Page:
26 June 2019 | Marino Donati
The government is to launch a consultation on proposals to give employees new rights to request workplace modifications on health grounds.
The plans are outlined in a raft of measures announced to tackle barriers faced by disabled people in the workplace, at home and in the community. A new cross-government disability team will also be instigated.
The government said that around a fifth of the working age population is living with a disability. The measures announced include greater workplace support, higher accessibility standards for new housing, and an overhaul of statutory sick pay.
A consultation on new measures to help employers better support disabled people and those with long-term health conditions in work will be published next month.
These include making statutory sick pay more flexible to encourage a phased return to work, as well as ensuring that it covers the lowest-paid workers.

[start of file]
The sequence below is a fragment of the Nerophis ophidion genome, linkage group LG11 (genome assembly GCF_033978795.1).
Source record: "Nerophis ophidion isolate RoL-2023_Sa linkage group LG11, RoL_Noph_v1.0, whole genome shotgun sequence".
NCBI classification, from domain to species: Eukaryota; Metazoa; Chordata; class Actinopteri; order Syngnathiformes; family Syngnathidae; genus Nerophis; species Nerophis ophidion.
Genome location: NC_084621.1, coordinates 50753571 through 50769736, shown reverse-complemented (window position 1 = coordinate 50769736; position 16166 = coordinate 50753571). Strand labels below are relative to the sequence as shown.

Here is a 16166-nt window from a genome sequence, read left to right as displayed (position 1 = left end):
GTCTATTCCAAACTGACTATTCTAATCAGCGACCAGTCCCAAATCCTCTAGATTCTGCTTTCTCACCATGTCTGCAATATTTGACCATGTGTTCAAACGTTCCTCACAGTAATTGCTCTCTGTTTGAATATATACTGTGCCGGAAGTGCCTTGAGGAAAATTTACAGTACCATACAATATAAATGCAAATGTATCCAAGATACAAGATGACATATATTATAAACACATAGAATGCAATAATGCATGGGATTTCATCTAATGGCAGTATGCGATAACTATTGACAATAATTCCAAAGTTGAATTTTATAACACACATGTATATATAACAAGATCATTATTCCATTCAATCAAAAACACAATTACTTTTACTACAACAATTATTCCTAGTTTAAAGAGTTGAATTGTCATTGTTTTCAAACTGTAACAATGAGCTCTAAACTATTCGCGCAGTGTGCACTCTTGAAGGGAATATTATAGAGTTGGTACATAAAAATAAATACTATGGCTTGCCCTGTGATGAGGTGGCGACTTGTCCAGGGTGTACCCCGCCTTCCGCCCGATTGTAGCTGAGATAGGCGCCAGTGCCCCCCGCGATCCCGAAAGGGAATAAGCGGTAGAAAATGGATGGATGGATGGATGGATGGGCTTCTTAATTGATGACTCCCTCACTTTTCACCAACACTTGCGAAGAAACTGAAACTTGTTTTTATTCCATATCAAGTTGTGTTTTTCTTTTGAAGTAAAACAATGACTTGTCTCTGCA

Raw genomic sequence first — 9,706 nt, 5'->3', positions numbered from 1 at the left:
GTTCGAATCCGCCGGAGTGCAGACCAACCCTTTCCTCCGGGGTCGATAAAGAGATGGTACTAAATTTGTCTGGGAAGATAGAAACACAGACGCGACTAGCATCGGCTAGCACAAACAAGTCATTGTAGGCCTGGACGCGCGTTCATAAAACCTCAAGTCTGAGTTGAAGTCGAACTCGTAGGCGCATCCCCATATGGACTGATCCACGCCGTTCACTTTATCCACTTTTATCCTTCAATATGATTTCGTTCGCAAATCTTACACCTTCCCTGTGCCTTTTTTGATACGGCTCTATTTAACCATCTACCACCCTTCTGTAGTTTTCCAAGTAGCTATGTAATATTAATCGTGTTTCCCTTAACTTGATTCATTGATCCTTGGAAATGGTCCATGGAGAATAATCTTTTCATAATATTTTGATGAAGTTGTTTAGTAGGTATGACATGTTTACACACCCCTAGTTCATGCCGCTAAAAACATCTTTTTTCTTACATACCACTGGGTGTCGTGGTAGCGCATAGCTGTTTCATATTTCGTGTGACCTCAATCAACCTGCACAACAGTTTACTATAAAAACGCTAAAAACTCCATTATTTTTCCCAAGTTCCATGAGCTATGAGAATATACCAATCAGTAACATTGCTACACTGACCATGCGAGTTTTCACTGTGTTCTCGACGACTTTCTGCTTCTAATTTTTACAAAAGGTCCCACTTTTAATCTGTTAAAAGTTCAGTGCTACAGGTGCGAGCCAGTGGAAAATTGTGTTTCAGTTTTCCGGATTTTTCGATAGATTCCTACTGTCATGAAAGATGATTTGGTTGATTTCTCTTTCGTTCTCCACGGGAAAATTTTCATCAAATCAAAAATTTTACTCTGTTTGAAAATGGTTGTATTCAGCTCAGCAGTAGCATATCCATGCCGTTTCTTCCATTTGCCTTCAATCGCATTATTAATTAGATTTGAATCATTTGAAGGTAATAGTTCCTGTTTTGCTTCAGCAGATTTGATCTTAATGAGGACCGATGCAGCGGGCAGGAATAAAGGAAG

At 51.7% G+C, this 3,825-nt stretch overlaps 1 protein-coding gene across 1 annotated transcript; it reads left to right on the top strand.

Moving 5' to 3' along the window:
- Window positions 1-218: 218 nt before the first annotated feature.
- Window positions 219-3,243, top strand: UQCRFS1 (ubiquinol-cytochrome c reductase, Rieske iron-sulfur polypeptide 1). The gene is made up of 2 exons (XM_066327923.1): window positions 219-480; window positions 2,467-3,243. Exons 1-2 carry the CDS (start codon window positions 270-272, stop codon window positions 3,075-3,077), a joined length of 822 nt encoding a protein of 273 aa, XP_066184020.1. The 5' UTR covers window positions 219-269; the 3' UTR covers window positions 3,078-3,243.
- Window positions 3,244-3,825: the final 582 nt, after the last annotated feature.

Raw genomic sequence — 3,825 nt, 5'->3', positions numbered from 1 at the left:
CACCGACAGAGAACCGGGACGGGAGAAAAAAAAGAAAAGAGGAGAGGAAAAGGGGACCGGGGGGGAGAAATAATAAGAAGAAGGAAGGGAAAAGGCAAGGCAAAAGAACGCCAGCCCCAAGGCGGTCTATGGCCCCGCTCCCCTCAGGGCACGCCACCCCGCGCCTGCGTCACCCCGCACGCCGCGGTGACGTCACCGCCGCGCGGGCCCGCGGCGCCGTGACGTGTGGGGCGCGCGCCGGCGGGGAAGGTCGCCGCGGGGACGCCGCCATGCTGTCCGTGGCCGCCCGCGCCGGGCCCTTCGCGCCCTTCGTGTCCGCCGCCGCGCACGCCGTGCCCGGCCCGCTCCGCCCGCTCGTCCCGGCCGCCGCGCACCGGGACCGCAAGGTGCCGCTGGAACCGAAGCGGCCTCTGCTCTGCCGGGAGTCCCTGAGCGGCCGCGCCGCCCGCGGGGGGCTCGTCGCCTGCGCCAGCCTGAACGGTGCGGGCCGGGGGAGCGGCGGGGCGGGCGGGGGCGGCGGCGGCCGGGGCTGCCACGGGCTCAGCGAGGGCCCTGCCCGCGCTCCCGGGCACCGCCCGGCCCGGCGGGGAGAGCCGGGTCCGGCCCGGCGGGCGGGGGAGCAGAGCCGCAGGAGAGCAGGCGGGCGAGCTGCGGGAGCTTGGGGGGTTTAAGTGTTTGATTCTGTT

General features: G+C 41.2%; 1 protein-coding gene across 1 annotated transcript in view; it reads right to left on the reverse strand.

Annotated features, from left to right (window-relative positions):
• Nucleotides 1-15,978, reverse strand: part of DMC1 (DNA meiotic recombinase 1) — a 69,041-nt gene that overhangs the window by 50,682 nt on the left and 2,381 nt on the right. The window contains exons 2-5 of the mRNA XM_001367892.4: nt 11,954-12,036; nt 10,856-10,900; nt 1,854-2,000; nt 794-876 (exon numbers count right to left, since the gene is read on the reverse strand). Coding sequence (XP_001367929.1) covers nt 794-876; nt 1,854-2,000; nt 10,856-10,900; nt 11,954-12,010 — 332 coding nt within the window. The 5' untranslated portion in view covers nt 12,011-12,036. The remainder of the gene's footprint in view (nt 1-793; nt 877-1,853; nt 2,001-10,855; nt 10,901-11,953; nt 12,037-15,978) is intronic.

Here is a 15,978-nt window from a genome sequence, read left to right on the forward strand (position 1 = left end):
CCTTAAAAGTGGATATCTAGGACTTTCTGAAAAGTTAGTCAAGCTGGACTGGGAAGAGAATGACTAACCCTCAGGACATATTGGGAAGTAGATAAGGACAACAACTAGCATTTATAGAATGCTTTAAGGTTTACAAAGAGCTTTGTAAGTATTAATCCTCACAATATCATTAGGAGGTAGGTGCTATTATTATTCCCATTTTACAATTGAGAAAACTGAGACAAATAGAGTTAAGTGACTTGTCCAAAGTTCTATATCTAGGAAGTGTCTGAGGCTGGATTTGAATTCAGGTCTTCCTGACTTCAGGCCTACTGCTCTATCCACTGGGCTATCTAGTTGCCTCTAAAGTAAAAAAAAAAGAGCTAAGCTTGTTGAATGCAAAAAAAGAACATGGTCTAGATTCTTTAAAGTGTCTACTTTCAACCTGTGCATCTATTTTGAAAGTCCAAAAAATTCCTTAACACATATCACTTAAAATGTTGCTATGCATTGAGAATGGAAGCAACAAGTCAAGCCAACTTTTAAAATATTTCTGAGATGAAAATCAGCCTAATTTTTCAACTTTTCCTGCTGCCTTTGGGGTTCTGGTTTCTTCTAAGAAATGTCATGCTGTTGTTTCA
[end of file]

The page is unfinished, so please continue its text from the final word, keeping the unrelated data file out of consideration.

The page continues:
The government will also consult on offering small and medium-sized employers a conditional rebate to support those who manage staff on sickness absence and help them get back to work.
Other proposals include new employee rights to request workplace modifications on health grounds, as well as new metrics to compare how well companies deliver for disabled customers in essential markets, such as energy, broadband and water.
The cross-government disability team will incorporate the Office for Disability Issues; it will sit alongside the Government Equalities Office and Race Disparity Unit in a new Equalities Hub.
The team will work closely with disabled people, disabled people's organisations and charities to develop a new approach to disability, with their views and experiences at the forefront of any new policy. More measures will be set out later this year.
Outgoing Prime Minister Theresa May said the new measures aimed to break down barriers faced by disabled people, in employment, housing and elsewhere.
"We all have a crucial role - businesses, government and civil society - in working together to ensure that disabled people get the support they need, and go as far as their talents can take them."
Mark Hodgkinson, chief executive at disability equality charity Scope, said:
"Making workplaces more flexible, improving market regulation and government coordination are positive steps in the right direction.
"We know that half of disabled people feel excluded from society, and are too often shut out of work. Life also costs more if you are disabled, and Scope research shows that these costs add up to on average £583 a month."